Thomas Jefferson Papers

To Thomas Jefferson from James B. Richardson, 4 April 1803

From James B. Richardson

Charleston 4. April 1803.


The requisitions made by you in pursuance of the request from the House of Representatives of the United States have been received, and shall be duly attended to; all vigorous exertions shall be used to put this State in the best possible situation of defence by having the Militia diciplin’d and well armed, the latter of which they are deficient in, tho’ the attention of the Legislature has been engaged on that subject, and considerable appropriations made for the purchase of arms, the greater part of which, has been expended in contracts, that I am in hourly expectation will be fullfil’d, which will then enable the state of South Carolina to be more formidable in defence, and the assertion of her infringed rights, which I flatter myself she will be ever willing and ready to do, against any power that may invade or oppress. I have directed the Adjutant General of the State to furnish you immediately with the return of Militia, their arms and accoutrements &c, and the State of the Arsenals and Magazine, in compliance with the Act of Congress on that subject, and in conformity with a copy of a return some time since received from the Secretary of War of the United States, which no doubt will be expeditiously transmitted you by that officer. With respect to the geographical divisions of the State, I cannot better at this time delineate, than by observing that it is divided into twenty six districts under a late judiciary regulation, six of which are situate on the Sea Coast, and in case of a war, would be subject to many ravages, as they are penetrable by small vessels, from their contiguous situation to Rivers and inlets; they are also more extensive in Territory than the interior or upper districts, and less in population, as upon the latter principle the division appears to have been founded. It is indeed to be desired that the violation of rights essential to our wellfare, and the infraction of treaty, may be found the unauthorised act of a subordinate agent, and not the leading measures of a System, in which case the negotiation presents a prospect of a peaceable redress of the injury, and I hope, will effectually provide against its repetition; for the continuation of peace to our Country is an object worthy of our best endeavors to retain; it is at all times desirable, but more especially so, when we are but just recover’d from the excessive depredations, sustained in the struggle for independence: yet those objects however desirable, the advantages however great, and the enjoyment however pleasing, must be lost to remembrance when their preservation is hazardous to the dignity and reputation of the nation which I assure you, of my prompt cooperation in any measures for its support.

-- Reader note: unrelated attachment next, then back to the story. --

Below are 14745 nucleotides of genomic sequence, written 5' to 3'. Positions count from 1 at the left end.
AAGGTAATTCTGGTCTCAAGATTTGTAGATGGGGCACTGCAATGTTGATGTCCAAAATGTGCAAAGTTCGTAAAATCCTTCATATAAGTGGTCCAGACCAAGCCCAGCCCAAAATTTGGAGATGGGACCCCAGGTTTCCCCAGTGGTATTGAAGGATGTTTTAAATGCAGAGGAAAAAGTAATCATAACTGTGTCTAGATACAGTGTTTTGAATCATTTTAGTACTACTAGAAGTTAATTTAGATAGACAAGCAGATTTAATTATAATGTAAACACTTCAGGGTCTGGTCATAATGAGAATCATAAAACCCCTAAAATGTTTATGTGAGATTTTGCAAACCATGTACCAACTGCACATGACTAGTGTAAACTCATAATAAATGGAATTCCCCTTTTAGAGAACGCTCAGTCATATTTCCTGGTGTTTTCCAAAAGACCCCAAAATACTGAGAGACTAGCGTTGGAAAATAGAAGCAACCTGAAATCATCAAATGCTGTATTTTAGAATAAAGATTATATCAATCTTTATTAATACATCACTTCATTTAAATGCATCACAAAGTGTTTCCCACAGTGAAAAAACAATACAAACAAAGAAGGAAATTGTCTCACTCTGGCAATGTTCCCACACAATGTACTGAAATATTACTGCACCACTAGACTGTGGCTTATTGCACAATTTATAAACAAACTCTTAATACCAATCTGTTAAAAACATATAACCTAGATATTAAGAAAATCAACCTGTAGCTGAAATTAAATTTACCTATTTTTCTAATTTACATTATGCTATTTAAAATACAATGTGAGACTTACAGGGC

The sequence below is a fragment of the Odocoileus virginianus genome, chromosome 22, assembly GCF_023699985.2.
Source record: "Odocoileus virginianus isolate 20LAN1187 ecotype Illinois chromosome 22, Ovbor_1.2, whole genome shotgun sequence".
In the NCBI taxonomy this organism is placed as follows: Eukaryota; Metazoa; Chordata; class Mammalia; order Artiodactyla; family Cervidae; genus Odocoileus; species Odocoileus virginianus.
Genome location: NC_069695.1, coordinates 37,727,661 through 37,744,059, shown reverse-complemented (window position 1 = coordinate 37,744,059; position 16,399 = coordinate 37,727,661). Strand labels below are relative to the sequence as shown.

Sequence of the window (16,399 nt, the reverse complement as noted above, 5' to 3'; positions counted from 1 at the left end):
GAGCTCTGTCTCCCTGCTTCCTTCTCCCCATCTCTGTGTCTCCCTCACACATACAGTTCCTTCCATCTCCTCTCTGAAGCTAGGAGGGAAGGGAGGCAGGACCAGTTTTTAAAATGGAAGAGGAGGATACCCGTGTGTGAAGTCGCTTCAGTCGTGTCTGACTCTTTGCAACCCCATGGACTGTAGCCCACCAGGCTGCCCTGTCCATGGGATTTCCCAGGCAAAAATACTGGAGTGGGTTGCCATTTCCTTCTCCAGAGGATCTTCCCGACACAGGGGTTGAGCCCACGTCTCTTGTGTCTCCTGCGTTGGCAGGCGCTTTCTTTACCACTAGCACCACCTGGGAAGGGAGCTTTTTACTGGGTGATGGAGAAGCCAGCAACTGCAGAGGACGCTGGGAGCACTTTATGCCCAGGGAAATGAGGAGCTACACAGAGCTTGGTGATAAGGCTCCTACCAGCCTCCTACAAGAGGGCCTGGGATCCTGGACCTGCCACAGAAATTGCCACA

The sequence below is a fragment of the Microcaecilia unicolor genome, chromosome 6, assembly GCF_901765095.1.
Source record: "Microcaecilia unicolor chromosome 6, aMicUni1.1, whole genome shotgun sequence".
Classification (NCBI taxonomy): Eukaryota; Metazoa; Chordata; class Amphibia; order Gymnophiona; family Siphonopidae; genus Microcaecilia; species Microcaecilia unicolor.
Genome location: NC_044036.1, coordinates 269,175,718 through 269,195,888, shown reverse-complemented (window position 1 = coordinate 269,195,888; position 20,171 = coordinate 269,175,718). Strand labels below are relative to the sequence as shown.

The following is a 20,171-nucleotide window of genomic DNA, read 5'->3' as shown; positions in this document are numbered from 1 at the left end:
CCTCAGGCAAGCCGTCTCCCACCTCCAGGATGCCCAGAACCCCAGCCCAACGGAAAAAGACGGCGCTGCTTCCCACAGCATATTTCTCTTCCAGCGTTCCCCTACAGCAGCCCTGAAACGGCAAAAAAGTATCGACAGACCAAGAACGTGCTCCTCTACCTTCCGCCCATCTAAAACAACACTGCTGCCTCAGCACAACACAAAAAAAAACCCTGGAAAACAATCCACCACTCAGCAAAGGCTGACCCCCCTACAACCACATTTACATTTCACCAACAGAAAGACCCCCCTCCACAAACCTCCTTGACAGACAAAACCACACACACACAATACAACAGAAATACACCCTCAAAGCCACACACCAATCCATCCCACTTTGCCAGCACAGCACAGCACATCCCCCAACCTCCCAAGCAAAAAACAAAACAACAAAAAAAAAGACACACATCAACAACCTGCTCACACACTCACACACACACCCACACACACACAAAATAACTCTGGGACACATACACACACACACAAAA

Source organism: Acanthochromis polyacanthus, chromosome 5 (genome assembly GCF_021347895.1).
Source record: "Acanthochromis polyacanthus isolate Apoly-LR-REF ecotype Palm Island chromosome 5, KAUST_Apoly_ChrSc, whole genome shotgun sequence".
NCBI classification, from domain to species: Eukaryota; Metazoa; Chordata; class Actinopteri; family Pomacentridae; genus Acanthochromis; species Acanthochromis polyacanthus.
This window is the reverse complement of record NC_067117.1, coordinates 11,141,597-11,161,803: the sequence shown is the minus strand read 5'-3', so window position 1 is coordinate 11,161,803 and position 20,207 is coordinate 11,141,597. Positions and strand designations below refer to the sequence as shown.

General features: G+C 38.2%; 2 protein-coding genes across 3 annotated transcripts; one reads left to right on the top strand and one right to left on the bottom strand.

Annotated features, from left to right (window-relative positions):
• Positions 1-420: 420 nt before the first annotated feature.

With high considerations of respect and esteem I am

Sir Your most obedient

James B. Richardson

RC (PHi); at foot of text: “Tho. Jefferson President of the United States”; endorsed by TJ as received 20 Apr. and so recorded in SJL with notation “W.”

requisitions made by you: Circular to the Governors of the States, 25 Feb. 1803.

adjutant general of the state: Laurence Manning, who was also Richardson’s brother-in-law (S.C. Biographical Directory, House of Representatives description begins J. S. R. Faunt, Walter B. Edgar, N. Louise Bailey, and others, eds., Biographical Directory of the South Carolina House of Representatives, Columbia, S.C., 1974–92, 5 vols. description ends , 3:475–6). A militia return from Manning dated 10 June 1802 is recorded in SJL as received by TJ on 1 July of that year, but has not been found. A notation by TJ next to the entry recorded 35,785 total infantry and cavalry for the state, but only 13,000 firearms (Vol. 37:717).

For the circular letter from the secretary of war regarding annual militia returns by the states, see TJ to the House of Representatives, 5 Jan. 1803.

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